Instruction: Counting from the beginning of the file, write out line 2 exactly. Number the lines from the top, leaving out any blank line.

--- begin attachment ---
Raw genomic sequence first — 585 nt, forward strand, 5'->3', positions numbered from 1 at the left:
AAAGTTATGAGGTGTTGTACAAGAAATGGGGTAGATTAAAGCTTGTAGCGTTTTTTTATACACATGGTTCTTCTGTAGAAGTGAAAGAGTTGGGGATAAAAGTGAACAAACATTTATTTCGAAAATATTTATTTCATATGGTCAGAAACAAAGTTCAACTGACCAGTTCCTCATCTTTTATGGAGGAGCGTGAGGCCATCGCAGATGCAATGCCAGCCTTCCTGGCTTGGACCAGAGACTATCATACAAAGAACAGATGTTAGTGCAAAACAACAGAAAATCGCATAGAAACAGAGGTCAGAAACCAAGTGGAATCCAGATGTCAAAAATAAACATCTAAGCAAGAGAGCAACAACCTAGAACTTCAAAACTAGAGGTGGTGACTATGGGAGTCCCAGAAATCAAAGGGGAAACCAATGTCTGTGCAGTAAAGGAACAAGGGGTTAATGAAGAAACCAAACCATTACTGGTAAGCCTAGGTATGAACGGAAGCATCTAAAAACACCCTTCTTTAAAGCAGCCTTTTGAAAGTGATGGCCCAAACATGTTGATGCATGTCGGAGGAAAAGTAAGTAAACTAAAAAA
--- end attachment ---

AAAGTTATGAGGTGTTGTACAAGAAATGGGGTAGATTAAAGCTTGTAGCGTTTTTTTATACACATGGTTCTTCTGTAGAAGTGAAAGAGTTGGGGATAAAAGTGAACAAACATTTATTTCGAAAATATTTATTTCATATGGTCAGAAACAAAGTTCAACTGACCAGTTCCTCATCTTTTATGGAGGAGCGTGAGGCCATCGCAGATGCAATGCCAGCCTTCCTGGCTTGGACCAGAGACTATCATACAAAGAACAGATGTTAGTGCAAAACAACAGAAAATCGCATAGAAACAGAGGTCAGAAACCAAGTGGAATCCAGATGTCAAAAATAAACATCTAAGCAAGAGAGCAACAACCTAGAACTTCAAAACTAGAGGTGGTGACTATGGGAGTCCCAGAAATCAAAGGGGAAACCAATGTCTGTGCAGTAAAGGAACAAGGGGTTAATGAAGAAACCAAACCATTACTGGTAAGCCTAGGTATGAACGGAAGCATCTAAAAACACCCTTCTTTAAAGCAGCCTTTTGAAAGTGATGGCCCAAACATGTTGATGCATGTCGGAGGAAAAGTAAGTAAACTAAAAAA